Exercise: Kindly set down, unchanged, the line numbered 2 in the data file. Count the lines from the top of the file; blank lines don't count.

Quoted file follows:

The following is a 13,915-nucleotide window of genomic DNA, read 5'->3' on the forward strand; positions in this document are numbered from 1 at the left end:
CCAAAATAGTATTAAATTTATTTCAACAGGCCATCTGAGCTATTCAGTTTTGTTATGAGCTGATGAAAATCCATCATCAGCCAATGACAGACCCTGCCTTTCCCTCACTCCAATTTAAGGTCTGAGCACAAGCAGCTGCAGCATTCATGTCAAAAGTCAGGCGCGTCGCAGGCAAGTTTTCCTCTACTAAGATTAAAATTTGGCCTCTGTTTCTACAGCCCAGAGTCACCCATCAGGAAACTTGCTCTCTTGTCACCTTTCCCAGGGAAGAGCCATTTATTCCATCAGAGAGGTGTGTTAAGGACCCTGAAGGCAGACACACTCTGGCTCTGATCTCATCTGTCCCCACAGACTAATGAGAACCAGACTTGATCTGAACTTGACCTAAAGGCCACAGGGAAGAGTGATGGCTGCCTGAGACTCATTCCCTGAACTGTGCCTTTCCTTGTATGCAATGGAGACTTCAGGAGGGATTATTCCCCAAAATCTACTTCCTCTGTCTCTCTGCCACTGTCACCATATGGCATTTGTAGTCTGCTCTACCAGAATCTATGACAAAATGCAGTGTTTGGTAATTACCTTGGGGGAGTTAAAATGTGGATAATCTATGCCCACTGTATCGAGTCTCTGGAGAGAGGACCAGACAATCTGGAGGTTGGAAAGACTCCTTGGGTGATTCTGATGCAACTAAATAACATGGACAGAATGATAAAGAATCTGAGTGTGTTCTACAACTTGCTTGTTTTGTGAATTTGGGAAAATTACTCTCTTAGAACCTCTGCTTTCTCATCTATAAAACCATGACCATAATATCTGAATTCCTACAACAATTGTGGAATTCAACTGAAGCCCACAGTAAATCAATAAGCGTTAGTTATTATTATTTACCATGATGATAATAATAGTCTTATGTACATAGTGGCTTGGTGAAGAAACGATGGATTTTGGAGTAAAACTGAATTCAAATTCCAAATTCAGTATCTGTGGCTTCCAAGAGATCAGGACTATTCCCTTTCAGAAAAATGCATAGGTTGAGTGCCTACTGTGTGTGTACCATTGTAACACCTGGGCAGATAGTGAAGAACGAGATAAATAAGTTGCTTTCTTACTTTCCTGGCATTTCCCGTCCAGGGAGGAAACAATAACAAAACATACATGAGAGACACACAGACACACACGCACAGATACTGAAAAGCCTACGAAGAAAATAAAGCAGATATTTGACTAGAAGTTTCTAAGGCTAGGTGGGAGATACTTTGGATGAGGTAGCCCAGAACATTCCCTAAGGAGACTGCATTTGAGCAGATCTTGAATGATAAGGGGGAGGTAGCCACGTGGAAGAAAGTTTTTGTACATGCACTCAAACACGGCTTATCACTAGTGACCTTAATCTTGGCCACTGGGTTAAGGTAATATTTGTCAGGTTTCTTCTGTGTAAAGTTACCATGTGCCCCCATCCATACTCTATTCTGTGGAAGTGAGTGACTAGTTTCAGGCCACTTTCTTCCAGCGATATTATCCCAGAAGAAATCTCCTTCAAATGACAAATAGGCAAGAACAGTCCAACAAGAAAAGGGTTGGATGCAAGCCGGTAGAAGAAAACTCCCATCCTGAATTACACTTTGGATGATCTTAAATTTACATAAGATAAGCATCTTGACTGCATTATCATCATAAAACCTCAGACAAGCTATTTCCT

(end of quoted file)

CCAAAATAGTATTAAATTTATTTCAACAGGCCATCTGAGCTATTCAGTTTTGTTATGAGCTGATGAAAATCCATCATCAGCCAATGACAGACCCTGCCTTTCCCTCACTCCAATTTAAGGTCTGAGCACAAGCAGCTGCAGCATTCATGTCAAAAGTCAGGCGCGTCGCAGGCAAGTTTTCCTCTACTAAGATTAAAATTTGGCCTCTGTTTCTACAGCCCAGAGTCACCCATCAGGAAACTTGCTCTCTTGTCACCTTTCCCAGGGAAGAGCCATTTATTCCATCAGAGAGGTGTGTTAAGGACCCTGAAGGCAGACACACTCTGGCTCTGATCTCATCTGTCCCCACAGACTAATGAGAACCAGACTTGATCTGAACTTGACCTAAAGGCCACAGGGAAGAGTGATGGCTGCCTGAGACTCATTCCCTGAACTGTGCCTTTCCTTGTATGCAATGGAGACTTCAGGAGGGATTATTCCCCAAAATCTACTTCCTCTGTCTCTCTGCCACTGTCACCATATGGCATTTGTAGTCTGCTCTACCAGAATCTATGACAAAATGCAGTGTTTGGTAATTACCTTGGGGGAGTTAAAATGTGGATAATCTATGCCCACTGTATCGAGTCTCTGGAGAGAGGACCAGACAATCTGGAGGTTGGAAAGACTCCTTGGGTGATTCTGATGCAACTAAATAACATGGACAGAATGATAAAGAATCTGAGTGTGTTCTACAACTTGCTTGTTTTGTGAATTTGGGAAAATTACTCTCTTAGAACCTCTGCTTTCTCATCTATAAAACCATGACCATAATATCTGAATTCCTACAACAATTGTGGAATTCAACTGAAGCCCACAGTAAATCAATAAGCGTTAGTTATTATTATTTACCATGATGATAATAATAGTCTTATGTACATAGTGGCTTGGTGAAGAAACGATGGATTTTGGAGTAAAACTGAATTCAAATTCCAAATTCAGTATCTGTGGCTTCCAAGAGATCAGGACTATTCCCTTTCAGAAAAATGCATAGGTTGAGTGCCTACTGTGTGTGTACCATTGTAACACCTGGGCAGATAGTGAAGAACGAGATAAATAAGTTGCTTTCTTACTTTCCTGGCATTTCCCGTCCAGGGAGGAAACAATAACAAAACATACATGAGAGACACACAGACACACACGCACAGATACTGAAAAGCCTACGAAGAAAATAAAGCAGATATTTGACTAGAAGTTTCTAAGGCTAGGTGGGAGATACTTTGGATGAGGTAGCCCAGAACATTCCCTAAGGAGACTGCATTTGAGCAGATCTTGAATGATAAGGGGGAGGTAGCCACGTGGAAGAAAGTTTTTGTACATGCACTCAAACACGGCTTATCACTAGTGACCTTAATCTTGGCCACTGGGTTAAGGTAATATTTGTCAGGTTTCTTCTGTGTAAAGTTACCATGTGCCCCCATCCATACTCTATTCTGTGGAAGTGAGTGACTAGTTTCAGGCCACTTTCTTCCAGCGATATTATCCCAGAAGAAATCTCCTTCAAATGACAAATAGGCAAGAACAGTCCAACAAGAAAAGGGTTGGATGCAAGCCGGTAGAAGAAAACTCCCATCCTGAATTACACTTTGGATGATCTTAAATTTACATAAGATAAGCATCTTGACTGCATTATCATCATAAAACCTCAGACAAGCTATTTCCT